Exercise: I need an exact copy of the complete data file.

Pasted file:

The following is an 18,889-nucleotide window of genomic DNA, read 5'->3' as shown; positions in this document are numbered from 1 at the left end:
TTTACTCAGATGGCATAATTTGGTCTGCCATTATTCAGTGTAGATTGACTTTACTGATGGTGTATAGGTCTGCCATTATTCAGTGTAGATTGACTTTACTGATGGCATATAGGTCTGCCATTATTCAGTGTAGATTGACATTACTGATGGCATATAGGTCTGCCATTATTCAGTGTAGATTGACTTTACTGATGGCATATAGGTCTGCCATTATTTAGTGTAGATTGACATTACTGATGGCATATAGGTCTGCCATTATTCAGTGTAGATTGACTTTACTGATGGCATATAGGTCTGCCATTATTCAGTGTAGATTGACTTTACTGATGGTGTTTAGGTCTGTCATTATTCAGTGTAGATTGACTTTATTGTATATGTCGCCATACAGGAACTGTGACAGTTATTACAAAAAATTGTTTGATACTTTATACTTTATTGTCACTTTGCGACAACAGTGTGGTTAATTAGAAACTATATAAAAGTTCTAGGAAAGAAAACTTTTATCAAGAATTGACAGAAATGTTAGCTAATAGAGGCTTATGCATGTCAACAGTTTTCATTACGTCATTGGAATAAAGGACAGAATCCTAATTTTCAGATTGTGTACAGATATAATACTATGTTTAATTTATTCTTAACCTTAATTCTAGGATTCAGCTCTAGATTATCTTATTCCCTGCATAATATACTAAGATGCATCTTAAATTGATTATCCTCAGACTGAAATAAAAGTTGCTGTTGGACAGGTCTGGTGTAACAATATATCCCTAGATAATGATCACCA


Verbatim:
The following is an 18,889-nucleotide window of genomic DNA, read 5'->3' as shown; positions in this document are numbered from 1 at the left end:
TTTACTCAGATGGCATAATTTGGTCTGCCATTATTCAGTGTAGATTGACTTTACTGATGGTGTATAGGTCTGCCATTATTCAGTGTAGATTGACTTTACTGATGGCATATAGGTCTGCCATTATTCAGTGTAGATTGACATTACTGATGGCATATAGGTCTGCCATTATTCAGTGTAGATTGACTTTACTGATGGCATATAGGTCTGCCATTATTTAGTGTAGATTGACATTACTGATGGCATATAGGTCTGCCATTATTCAGTGTAGATTGACTTTACTGATGGCATATAGGTCTGCCATTATTCAGTGTAGATTGACTTTACTGATGGTGTTTAGGTCTGTCATTATTCAGTGTAGATTGACTTTATTGTATATGTCGCCATACAGGAACTGTGACAGTTATTACAAAAAATTGTTTGATACTTTATACTTTATTGTCACTTTGCGACAACAGTGTGGTTAATTAGAAACTATATAAAAGTTCTAGGAAAGAAAACTTTTATCAAGAATTGACAGAAATGTTAGCTAATAGAGGCTTATGCATGTCAACAGTTTTCATTACGTCATTGGAATAAAGGACAGAATCCTAATTTTCAGATTGTGTACAGATATAATACTATGTTTAATTTATTCTTAACCTTAATTCTAGGATTCAGCTCTAGATTATCTTATTCCCTGCATAATATACTAAGATGCATCTTAAATTGATTATCCTCAGACTGAAATAAAAGTTGCTGTTGGACAGGTCTGGTGTAACAATATATCCCTAGATAATGATCACCA